As you might recall, the last thing I did on my new guideboat was to “get out the ribs” from the “roots” or flitches. I selected each flitch so that its grain followed the contour of the rib pattern as best I could. I then shaped the hull side of each one so that it matched the rib pattern as closely as possible. Now I must shape the inside of each of the fifty ribs that make up this boat.
I lay out the height of each rib, 3/4 of an inch, using a compass. I cut away the excess using my band saw. I then make final adjustments to the overall shape with a spoke shave.
The top surface of each rib is rounded off and the toe cut to the proper length. I like to shape the toe to form a “bull nose”. You can see the bull nose below.
I shape the bull nose running from left to right. It is easier for a right-hander to do it that way. You do want to be consistent each time you shape the bull nose. Once you start either left-to-right or right-to-left don’t change amid stream. Otherwise you will be unpleasantly surprised when you go to attach the ribs to the bottom board.
I use the following tools to round off the top of the ribs.
I use a Veratas spoke shave, a contour plane and my long board for sanding. I don’t mark off where the rounding begins on each side but do it by eye. You can mark it off with a compass it you like.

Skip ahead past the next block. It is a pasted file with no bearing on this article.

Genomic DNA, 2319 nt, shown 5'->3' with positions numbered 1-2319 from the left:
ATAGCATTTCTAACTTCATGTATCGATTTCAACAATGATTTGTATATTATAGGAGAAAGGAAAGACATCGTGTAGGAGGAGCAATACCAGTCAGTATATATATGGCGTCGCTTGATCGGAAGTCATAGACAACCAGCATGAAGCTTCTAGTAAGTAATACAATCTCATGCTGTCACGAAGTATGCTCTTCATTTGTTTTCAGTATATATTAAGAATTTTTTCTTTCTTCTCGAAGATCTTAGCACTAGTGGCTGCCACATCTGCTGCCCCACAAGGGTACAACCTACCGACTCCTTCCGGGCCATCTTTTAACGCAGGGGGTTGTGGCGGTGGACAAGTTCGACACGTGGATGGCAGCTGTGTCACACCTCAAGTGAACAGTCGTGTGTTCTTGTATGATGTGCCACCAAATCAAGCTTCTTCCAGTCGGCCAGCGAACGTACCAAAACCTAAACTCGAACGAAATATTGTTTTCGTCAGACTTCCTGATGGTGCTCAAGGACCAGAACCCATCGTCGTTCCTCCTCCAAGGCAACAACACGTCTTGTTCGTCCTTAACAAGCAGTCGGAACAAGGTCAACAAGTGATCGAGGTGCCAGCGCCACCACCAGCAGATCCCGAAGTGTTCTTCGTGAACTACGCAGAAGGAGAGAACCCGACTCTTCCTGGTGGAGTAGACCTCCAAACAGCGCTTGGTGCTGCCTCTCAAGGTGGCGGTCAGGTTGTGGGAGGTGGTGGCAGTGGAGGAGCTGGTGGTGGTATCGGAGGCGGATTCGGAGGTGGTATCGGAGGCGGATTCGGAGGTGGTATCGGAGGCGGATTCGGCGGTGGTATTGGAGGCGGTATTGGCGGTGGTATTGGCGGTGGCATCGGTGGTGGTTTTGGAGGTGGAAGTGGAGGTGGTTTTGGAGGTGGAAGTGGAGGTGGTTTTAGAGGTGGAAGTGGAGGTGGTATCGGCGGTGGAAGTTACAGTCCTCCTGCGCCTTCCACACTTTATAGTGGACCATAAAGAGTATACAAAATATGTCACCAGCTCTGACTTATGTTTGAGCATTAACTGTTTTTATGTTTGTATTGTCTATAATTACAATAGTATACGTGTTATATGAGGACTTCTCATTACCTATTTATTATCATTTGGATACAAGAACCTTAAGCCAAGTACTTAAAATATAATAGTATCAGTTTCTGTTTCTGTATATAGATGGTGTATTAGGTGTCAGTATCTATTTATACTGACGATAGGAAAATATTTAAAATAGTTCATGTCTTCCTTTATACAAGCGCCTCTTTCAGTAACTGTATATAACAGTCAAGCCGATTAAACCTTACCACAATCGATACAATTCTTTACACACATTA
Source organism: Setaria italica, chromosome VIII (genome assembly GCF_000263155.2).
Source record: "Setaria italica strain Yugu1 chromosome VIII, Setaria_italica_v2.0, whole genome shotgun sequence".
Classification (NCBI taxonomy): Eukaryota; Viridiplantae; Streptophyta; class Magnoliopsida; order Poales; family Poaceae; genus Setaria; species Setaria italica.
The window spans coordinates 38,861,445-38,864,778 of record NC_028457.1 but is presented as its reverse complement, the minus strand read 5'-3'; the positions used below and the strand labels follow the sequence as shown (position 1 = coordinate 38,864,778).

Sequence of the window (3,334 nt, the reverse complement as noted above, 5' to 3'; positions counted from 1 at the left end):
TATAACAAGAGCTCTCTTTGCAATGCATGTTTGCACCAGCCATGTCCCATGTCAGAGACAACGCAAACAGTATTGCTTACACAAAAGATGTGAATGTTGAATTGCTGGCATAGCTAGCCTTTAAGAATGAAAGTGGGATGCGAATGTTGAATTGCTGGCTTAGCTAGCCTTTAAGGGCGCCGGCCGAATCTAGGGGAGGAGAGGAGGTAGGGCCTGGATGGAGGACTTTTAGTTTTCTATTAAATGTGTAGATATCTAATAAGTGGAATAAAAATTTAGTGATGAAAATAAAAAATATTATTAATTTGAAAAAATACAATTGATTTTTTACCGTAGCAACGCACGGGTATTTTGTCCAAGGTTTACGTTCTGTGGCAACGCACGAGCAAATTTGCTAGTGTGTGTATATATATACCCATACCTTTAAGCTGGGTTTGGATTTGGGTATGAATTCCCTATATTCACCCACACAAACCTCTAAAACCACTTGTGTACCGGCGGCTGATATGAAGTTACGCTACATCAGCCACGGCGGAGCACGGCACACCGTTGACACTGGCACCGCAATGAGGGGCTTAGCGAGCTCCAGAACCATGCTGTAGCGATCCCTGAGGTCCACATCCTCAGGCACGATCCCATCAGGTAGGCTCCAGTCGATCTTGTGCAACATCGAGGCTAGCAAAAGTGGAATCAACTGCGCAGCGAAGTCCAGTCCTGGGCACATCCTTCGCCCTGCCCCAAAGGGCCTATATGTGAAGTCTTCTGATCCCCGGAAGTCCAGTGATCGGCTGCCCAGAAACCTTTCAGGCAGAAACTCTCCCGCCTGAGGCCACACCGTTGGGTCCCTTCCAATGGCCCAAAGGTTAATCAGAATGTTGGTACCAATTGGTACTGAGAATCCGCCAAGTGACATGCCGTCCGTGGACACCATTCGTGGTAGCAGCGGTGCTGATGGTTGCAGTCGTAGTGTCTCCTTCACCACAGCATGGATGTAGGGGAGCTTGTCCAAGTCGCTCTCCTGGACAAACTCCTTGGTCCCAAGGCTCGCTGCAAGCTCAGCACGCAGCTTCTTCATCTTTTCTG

Here I am rounding off a rib.
Making the bull nose at the rib toe.
Finally the ribs are all finished and on a rack for holding them.
I was careful to leave the ribs longer than their final dimension. This is to accommodate any adjustments in the sheer line as the boat comes together.
I have always wondered how much weight each component of a guideboat contributed to its overall weight. I decided that this time around I would find out. I bought a small food scale for about $30 so I could weigh the ribs, stems and other such things. Here is a set of four ribs on the scale.
I found the average weight of all fifty ribs in this boat weighed 2.5 oz! I thought that was pretty extraordinary. The total weight of all 50 ribs was 7.9 lbs. This weight is on the high side since some of each rib will be cut off after the gunwale is installed.
I also checked the moisture content of the ribs.
Here I am using a moisture meter to measure the moisture content of a rib. All ribs that I measured came in around 7%. I had expected the moisture level to be higher since the flitches were all air dried. They must have been dried for quite awhile.
I also wanted to see how well I did matching the contour of the ribs to the grain in the roots. I took masking tape and marked off the grain direction a several points along each rib with a marker. Below are the results. The ribs are, right to left, number 0, number 8, and number 11.
As you can see the grain direction follows the rib contour quite well. Only down near the rib heel does it not conform very well. But this certainly shows how clever the early boat builders were in choosing spruce roots for the ribs of their boats. Because the grain follows the rib contour, the ribs are exceptionally strong. Not only that, but they are very light weight as well.
Next time I work on the stems.